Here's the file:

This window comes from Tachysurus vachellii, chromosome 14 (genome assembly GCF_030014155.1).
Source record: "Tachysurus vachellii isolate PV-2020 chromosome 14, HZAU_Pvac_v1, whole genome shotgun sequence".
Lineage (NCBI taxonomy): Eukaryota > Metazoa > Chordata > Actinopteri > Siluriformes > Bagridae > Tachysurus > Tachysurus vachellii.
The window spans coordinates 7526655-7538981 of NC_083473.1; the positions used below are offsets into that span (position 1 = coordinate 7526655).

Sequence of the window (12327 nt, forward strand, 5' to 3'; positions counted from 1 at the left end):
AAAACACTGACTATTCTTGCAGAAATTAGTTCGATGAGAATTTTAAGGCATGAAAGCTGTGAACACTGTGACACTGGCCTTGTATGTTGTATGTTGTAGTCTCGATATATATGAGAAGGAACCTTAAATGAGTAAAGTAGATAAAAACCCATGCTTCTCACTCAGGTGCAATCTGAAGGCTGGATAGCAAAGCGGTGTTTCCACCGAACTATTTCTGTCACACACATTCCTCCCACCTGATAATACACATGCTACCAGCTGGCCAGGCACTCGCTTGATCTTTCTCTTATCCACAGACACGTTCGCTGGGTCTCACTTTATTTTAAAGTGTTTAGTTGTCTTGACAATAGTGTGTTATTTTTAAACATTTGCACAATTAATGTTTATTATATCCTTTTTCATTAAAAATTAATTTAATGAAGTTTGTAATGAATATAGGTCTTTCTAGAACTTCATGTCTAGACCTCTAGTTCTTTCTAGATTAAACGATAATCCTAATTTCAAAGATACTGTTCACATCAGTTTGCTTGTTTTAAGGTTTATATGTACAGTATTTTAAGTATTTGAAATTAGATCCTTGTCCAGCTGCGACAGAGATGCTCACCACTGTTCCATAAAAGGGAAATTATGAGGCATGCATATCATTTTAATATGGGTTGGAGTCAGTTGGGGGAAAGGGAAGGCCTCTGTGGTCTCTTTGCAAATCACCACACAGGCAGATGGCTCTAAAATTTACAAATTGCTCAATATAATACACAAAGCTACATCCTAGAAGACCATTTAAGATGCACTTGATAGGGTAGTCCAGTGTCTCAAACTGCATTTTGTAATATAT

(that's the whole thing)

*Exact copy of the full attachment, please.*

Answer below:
This window comes from Tachysurus vachellii, chromosome 14 (genome assembly GCF_030014155.1).
Source record: "Tachysurus vachellii isolate PV-2020 chromosome 14, HZAU_Pvac_v1, whole genome shotgun sequence".
Lineage (NCBI taxonomy): Eukaryota > Metazoa > Chordata > Actinopteri > Siluriformes > Bagridae > Tachysurus > Tachysurus vachellii.
The window spans coordinates 7526655-7538981 of NC_083473.1; the positions used below are offsets into that span (position 1 = coordinate 7526655).

Sequence of the window (12327 nt, forward strand, 5' to 3'; positions counted from 1 at the left end):
AAAACACTGACTATTCTTGCAGAAATTAGTTCGATGAGAATTTTAAGGCATGAAAGCTGTGAACACTGTGACACTGGCCTTGTATGTTGTATGTTGTAGTCTCGATATATATGAGAAGGAACCTTAAATGAGTAAAGTAGATAAAAACCCATGCTTCTCACTCAGGTGCAATCTGAAGGCTGGATAGCAAAGCGGTGTTTCCACCGAACTATTTCTGTCACACACATTCCTCCCACCTGATAATACACATGCTACCAGCTGGCCAGGCACTCGCTTGATCTTTCTCTTATCCACAGACACGTTCGCTGGGTCTCACTTTATTTTAAAGTGTTTAGTTGTCTTGACAATAGTGTGTTATTTTTAAACATTTGCACAATTAATGTTTATTATATCCTTTTTCATTAAAAATTAATTTAATGAAGTTTGTAATGAATATAGGTCTTTCTAGAACTTCATGTCTAGACCTCTAGTTCTTTCTAGATTAAACGATAATCCTAATTTCAAAGATACTGTTCACATCAGTTTGCTTGTTTTAAGGTTTATATGTACAGTATTTTAAGTATTTGAAATTAGATCCTTGTCCAGCTGCGACAGAGATGCTCACCACTGTTCCATAAAAGGGAAATTATGAGGCATGCATATCATTTTAATATGGGTTGGAGTCAGTTGGGGGAAAGGGAAGGCCTCTGTGGTCTCTTTGCAAATCACCACACAGGCAGATGGCTCTAAAATTTACAAATTGCTCAATATAATACACAAAGCTACATCCTAGAAGACCATTTAAGATGCACTTGATAGGGTAGTCCAGTGTCTCAAACTGCATTTTGTAATATAT